Central Park and Vestavia Hills United Methodist Churches teamed up to host a record-breaking Community Christmas Breakfast in the Central Park Community on December 15. Two attendance records were broken, with 400 people in attendance and 75 volunteers serving.
The annual Community Christmas Breakfast, an outreach ministry for the Central Park Community, features a delicious home-cooked breakfast, gives folks the opportunity to fellowship with their friends and neighbors, and allows children from lower-income families to receive a Christmas gift. Vestavia Hills UMC provides the breakfast, gifts for the children, and volunteer servants.
Many of the volunteers have been serving for several if not all of the last five years on the second Saturday in December, establishing a heartwarming seasonal tradition of mission service for their families. The partnership between Vestavia Hills and Central Park demonstrates the power of the United Methodist Connection.
Anna Watts, coordinator of the Christmas Breakfast for Vestavia Hills, and Central Park senior pastor Rev. Deborah Epley have seen the enthusiasm for the breakfast grow over five years. The enthusiastic, faithful volunteers serve as greeters, cooks, servers, and hosts. This year, Vestavia brought their Youth Band under the direction of Chris Whatley and the Praise Team Choir. In addition to the abundance of music to enjoy, children got the chance to make crafts and visit with Santa.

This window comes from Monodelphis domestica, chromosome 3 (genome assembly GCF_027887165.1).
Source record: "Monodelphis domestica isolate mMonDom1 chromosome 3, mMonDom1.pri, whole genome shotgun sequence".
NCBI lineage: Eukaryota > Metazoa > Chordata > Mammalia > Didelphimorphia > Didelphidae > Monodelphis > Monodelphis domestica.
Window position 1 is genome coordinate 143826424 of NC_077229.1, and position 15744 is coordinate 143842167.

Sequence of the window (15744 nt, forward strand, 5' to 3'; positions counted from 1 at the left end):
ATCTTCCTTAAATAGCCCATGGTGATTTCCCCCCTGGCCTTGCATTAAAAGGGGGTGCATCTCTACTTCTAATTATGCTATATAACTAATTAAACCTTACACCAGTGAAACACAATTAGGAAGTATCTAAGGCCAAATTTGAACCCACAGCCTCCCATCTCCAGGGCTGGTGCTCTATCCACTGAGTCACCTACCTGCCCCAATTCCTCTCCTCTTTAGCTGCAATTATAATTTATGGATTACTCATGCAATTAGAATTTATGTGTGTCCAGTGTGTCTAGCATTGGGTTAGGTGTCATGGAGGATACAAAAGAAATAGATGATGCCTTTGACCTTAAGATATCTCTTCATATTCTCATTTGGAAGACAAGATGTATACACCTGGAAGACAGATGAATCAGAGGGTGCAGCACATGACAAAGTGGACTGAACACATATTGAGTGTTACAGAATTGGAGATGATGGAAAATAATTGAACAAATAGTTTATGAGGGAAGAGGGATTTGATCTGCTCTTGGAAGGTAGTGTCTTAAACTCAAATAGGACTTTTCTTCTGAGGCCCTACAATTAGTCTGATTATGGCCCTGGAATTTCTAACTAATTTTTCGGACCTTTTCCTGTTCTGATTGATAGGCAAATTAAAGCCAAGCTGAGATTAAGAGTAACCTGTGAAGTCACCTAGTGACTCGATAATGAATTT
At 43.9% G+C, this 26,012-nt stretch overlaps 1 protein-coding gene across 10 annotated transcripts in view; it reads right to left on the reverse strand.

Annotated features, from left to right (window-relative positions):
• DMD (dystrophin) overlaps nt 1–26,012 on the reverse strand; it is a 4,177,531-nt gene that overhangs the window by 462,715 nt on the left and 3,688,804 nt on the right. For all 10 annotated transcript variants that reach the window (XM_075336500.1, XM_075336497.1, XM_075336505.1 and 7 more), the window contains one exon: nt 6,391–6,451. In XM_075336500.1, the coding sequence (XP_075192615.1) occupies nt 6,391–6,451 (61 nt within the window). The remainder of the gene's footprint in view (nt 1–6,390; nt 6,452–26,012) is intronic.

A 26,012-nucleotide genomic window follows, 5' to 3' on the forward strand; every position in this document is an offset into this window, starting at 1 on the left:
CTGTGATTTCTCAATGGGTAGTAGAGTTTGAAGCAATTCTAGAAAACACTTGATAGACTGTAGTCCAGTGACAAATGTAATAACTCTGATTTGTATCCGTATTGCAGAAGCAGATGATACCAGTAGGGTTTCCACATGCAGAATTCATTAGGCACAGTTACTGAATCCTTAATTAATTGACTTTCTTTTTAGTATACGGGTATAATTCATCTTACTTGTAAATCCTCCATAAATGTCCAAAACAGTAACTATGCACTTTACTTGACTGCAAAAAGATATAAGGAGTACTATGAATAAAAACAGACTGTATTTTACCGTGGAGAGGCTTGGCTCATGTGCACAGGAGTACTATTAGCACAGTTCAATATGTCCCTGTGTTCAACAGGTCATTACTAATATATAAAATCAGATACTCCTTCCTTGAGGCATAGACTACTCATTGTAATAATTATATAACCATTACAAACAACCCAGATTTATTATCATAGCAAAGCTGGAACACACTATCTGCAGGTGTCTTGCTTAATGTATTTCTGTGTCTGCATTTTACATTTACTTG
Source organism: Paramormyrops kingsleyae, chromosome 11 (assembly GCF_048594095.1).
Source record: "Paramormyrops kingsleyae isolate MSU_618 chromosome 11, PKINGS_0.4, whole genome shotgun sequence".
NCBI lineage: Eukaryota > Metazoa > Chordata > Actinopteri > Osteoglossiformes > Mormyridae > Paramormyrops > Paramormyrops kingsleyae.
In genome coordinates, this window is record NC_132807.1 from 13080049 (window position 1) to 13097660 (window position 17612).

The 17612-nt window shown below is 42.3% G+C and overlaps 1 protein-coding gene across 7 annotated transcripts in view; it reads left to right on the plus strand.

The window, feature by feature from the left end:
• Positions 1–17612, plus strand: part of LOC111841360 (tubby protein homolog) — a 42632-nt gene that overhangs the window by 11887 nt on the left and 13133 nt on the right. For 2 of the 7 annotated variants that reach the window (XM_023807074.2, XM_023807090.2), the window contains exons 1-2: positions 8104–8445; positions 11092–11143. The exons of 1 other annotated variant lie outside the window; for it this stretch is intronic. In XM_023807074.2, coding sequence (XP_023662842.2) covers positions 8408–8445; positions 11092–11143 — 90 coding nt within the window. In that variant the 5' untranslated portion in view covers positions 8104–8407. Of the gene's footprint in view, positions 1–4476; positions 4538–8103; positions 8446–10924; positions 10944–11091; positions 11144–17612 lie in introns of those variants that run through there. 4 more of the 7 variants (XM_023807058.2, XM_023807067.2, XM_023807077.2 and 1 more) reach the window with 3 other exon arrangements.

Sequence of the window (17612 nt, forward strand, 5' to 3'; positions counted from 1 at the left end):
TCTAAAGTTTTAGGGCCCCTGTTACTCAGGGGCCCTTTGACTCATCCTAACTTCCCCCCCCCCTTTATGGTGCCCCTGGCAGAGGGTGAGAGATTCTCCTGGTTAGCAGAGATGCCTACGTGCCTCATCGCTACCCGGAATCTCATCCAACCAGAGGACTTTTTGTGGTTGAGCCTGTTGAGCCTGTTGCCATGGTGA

Dianne Harmon, Central Park Member, said she was deeply moved by the Vestavia Hills Youth, who assisted children with crafts, entertained them with music, and assisted older adults. The Youth were serving the Lord with glad and generous hearts. Central Park Neighborhood President Susan Palmer says the Central Park Community looks forward to the annual Christmas Breakfast and the opportunity that it gives residents to spend time in fellowship with neighbors.
The partnership between Vestavia Hills and Central Park celebrates the power of the United Methodist connection as it crosses racial, geographical, and generational boundaries to make the presence of Christ known in our midst.
"One of our church leaders became emotional when shetold me what she witnessed from Vestavia's youth," sad Rev. Epley. "This event is a visible testament to the beauty of the Body of Christ and the United Methodist connection."